Denver Public Library's Chris Loffelmacher wants people to see the DPL as "a community gathering spot where citizens can be with their 'tribe.' That has always been a goal of libraries, but it has become more and more important in the age of social media. We want to give our community a chance to connect -- with new ideas and with each other."
As part of that push, DPL's curatorial team hosts the yearly "What's Up Doc" series of documentaries geared toward adult audiences. It begins Tuesday, July 1.
As the curators decide what to show, they discuss the notion of cinema verite, which translates into "truth in cinema." They debate the very existence of so-called nonfiction film.
"When the camera is running, people begin, consciously or unconsciously, presenting themselves for the camera, editing themselves for the screen," says Loffelmacher. "That is the fascinating part about documentaries -- separating out the real truth from the camera-ready truth."
Each year, the team picks a different theme. "After selecting a larger collection that is appropriate for screening to a broad, library audience, we then narrow the selection by current trends, staff knowledge levels and thematic motifs," he says. "This year's collection really speaks to the eccentricities and varieties of human experience. It underscores the idea that 'the ways that we are different' is the thing that makes us the same."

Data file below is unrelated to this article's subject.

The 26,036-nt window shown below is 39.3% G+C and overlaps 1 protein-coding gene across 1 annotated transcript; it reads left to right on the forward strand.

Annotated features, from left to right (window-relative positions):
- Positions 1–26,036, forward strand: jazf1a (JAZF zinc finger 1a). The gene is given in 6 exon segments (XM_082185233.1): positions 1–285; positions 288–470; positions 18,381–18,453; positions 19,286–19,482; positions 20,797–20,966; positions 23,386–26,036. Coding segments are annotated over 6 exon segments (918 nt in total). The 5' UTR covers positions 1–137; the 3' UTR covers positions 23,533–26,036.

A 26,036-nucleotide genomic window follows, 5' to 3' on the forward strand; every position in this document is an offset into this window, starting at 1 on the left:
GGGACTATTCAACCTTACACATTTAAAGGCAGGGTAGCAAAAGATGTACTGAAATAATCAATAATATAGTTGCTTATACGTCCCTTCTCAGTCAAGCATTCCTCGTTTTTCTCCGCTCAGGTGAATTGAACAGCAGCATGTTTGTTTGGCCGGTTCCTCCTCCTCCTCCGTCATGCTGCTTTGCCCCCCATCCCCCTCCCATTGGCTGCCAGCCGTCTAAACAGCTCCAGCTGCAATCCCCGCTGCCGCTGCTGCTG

The program launches Tuesday night with The Cove, a film about Japan's fishing industry and the violent slaughter of dolphins.
"The structure of it -- similar to a heist film -- is so cinematic, kind of Old Hollywood. And it is an important story that folks should know about," says Loffelmacher.
Keep Westword Free... Since we started Westword, it has been defined as the free, independent voice of Denver, and we would like to keep it that way. Offering our readers free access to incisive coverage of local news, food and culture. Producing stories on everything from political scandals to the hottest new bands, with gutsy reporting, stylish writing, and staffers who've won everything from the Society of Professional Journalists' Sigma Delta Chi feature-writing award to the Casey Medal for Meritorious Journalism. But with local journalism's existence under siege and advertising revenue setbacks having a larger impact, it is important now more than ever for us to rally support behind funding our local journalism. You can help by participating in our "I Support" membership program, allowing us to keep covering Denver with no paywalls.